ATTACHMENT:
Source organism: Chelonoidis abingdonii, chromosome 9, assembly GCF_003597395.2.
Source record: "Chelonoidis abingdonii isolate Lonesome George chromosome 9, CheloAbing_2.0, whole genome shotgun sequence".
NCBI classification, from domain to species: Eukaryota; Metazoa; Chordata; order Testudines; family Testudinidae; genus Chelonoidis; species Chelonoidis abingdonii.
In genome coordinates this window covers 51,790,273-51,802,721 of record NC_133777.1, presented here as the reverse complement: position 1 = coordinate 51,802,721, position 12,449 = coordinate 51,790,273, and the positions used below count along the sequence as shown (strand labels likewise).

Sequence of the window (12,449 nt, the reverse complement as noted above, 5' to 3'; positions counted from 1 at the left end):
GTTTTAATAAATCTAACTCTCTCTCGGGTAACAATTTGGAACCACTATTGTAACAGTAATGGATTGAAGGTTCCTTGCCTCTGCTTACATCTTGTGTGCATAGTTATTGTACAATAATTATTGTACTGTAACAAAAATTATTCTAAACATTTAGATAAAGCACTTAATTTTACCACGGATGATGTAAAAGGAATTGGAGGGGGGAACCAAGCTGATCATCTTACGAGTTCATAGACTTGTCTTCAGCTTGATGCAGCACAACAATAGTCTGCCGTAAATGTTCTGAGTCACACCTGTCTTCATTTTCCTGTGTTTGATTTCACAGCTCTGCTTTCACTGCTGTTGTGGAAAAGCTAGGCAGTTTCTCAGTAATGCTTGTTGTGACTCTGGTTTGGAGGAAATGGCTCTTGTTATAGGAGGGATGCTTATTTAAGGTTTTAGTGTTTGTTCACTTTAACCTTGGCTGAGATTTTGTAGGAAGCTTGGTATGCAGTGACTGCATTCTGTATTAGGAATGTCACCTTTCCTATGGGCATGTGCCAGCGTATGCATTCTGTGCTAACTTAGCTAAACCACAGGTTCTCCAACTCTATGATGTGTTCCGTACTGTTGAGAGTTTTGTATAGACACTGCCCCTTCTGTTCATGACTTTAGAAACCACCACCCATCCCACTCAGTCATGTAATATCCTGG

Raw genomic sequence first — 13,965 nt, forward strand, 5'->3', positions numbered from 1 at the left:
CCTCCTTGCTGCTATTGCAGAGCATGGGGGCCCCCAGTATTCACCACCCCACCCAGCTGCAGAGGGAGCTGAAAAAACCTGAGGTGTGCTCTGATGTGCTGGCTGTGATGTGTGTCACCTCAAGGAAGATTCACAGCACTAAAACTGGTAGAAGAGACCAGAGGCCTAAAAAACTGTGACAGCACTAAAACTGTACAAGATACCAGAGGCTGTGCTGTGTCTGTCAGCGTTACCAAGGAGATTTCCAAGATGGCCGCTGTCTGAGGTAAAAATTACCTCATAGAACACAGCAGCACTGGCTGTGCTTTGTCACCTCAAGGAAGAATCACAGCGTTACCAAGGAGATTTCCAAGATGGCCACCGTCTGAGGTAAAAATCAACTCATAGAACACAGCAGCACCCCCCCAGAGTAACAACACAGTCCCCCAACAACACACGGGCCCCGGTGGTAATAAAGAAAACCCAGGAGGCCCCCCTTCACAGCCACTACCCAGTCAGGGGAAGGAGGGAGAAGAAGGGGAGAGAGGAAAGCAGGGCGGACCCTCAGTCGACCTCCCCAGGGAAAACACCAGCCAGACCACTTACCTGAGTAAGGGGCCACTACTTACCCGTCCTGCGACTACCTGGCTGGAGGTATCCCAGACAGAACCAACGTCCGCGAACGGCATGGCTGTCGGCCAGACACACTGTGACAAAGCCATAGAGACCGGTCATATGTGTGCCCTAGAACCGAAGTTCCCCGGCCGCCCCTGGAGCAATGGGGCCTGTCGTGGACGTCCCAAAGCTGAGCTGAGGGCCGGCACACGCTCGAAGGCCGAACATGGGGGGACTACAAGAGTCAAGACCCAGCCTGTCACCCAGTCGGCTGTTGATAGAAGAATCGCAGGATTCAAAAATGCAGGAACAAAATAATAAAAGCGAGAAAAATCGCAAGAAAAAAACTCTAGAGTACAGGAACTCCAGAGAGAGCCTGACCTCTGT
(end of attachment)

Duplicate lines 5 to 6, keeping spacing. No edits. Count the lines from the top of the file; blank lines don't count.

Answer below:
Sequence of the window (12,449 nt, the reverse complement as noted above, 5' to 3'; positions counted from 1 at the left end):
GTTTTAATAAATCTAACTCTCTCTCGGGTAACAATTTGGAACCACTATTGTAACAGTAATGGATTGAAGGTTCCTTGCCTCTGCTTACATCTTGTGTGCATAGTTATTGTACAATAATTATTGTACTGTAACAAAAATTATTCTAAACATTTAGATAAAGCACTTAATTTTACCACGGATGATGTAAAAGGAATTGGAGGGGGGAACCAAGCTGATCATCTTACGAGTTCATAGACTTGTCTTCAGCTTGATGCAGCACAACAATAGTCTGCCGTAAATGTTCTGAGTCACACCTGTCTTCATTTTCCTGTGTTTGATTTCACAGCTCTGCTTTCACTGCTGTTGTGGAAAAGCTAGGCAGTTTCTCAGTAATGCTTGTTGTGACTCTGGTTTGGAGGAAATGGCTCTTGTTATAGGAGGGATGCTTATTTAAGGTTTTAGTGTTTGTTCACTTTAACCTTGGCTGAGATTTTGTAGGAAGCTTGGTATGCAGTGACTGCATTCTGTATTAGGAATGTCACCTTTCCTATGGGCATGTGCCAGCGTATGCATTCTGTGCTAACTTAGCTAAACCACAGGTTCTCCAACTCTATGATGTGTTCCGTACTGTTGAGAGTTTTGTATAGACACTGCCCCTTCTGTTCATGACTTTAGAAACCACCACCCATCCCACTCAGTCATGTAATATCCTGG